Friday, May 21, 2010


I'm predicting that Rand Paul is going to come through his Civil Rights Act flap with flying colors, because the right is beginning to coalesce around a message: the incident reveals the virtues of Paul. Paul, we're told, is an honest private citizen. He's not steeped in the evil ways of the politician. And the people trying to lay him low are the loathsome creatures known as professional journalists.

The Wall Street Journal's James Taranto gives us a taste of this:

... Answering the way he did was a rookie mistake--or, to put it more charitably, a demonstration that Paul is not a professional politician.

... Far from being evasive, Paul has shown himself to be both candid and principled to a fault.

...He is honest, perhaps too honest for his own good....

Mark Tapscott of the Washington Examiner fleshes this out, and says that if you're a tea party candidate, they're coming for you next:

... Washington and New York elites are in a delighted uproar because Paul has conveniently handed them a sledge hammer with which to bludgeon him and by extension all candidates claiming a Tea Party connection.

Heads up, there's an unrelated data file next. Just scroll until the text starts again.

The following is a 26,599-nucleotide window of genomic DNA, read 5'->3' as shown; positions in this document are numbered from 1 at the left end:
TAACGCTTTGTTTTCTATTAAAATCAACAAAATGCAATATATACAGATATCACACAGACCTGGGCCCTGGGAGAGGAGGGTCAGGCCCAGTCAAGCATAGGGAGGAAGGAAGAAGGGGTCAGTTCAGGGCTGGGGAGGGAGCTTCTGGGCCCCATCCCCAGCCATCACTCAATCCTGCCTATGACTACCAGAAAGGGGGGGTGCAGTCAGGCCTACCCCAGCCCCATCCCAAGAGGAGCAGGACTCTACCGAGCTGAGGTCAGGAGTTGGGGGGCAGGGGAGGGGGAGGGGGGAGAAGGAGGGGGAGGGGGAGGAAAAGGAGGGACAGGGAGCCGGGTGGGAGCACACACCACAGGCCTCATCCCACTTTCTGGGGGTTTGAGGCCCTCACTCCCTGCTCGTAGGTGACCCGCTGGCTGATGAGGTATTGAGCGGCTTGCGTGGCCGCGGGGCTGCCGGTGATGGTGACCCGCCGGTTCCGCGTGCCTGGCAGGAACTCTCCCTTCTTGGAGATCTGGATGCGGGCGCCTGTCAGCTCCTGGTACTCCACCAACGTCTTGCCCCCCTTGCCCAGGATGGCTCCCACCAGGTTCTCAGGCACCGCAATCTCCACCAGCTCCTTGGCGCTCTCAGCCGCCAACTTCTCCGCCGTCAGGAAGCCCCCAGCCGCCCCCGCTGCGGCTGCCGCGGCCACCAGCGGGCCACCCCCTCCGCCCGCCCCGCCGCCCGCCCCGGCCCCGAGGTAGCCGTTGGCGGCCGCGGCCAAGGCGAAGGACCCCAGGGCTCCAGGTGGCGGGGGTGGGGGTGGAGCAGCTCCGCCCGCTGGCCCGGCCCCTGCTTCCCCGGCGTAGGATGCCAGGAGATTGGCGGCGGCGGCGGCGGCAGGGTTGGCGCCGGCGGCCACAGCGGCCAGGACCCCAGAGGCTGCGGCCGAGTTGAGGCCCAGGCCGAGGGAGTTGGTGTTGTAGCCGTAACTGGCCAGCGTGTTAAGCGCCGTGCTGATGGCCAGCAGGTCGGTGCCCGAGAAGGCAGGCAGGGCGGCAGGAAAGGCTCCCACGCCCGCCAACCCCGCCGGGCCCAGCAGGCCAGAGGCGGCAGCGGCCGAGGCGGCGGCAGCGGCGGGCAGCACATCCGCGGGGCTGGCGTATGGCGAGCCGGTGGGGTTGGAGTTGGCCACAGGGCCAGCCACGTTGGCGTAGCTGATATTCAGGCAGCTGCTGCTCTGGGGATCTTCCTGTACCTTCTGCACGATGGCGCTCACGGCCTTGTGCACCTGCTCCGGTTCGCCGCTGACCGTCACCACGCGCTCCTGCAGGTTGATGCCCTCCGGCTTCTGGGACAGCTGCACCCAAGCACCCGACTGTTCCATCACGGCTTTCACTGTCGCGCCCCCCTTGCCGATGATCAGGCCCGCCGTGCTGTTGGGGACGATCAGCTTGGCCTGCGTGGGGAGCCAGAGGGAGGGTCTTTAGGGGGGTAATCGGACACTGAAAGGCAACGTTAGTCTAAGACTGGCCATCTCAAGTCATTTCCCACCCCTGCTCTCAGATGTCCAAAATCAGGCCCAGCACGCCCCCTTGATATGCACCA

...Odds are good that Paul is only the first of many Tea Party linked candidates whose inexperience in political combat with the media will spark such bloodbaths in coming months.

... many more of the Tea Party endorsed candidates who will gain visibility in the congressional campaign in coming months will, like Paul, be making their first-ever foray in seeking elective office. Like babes, they will go into brutal hand-to-hand combat with Establishment GOP, then Democratic opponents and their sympathetic journos, all of whom are seasoned veterans.

... For the Washington and New York sophisticates, however, there will be endless opportunities to howl in grinning protest, as there always are for city slickers when the hayseeds come to town and have no idea that those signs saying "Tea Partiers Need Not Apply" are meant for them....

"Need Not Apply" -- yup, asking tough questions of non-career-politician tea party candidates is the new Jim Crow.

Where is this heading? I think it's heading toward a new political world in which, once a candidate (or at least a right-wing candidate) gets a certain amount of traction, he/she won't even bother talking to reporters who aren't sympathizers. In other words, the Sarah Palin approach. Given the Internet, as well as the massive infrastructure of the right-wing print and broadcast media, why should any wingnut candidate with a sufficient following ever again give an interview to a journalist who's not a fan? Just spread your word exclusively through media your side controls -- that's how Palin does it (Berlusconi, too). The haters will come to you -- your Facebook posts, your tweets, your appearances on Hannity.

In the future, we may conclude that Sarah Palin was as much a Net-era campaign visionary as Barack Obama. Eventually, every politician, left, right, and center, may operate this way.

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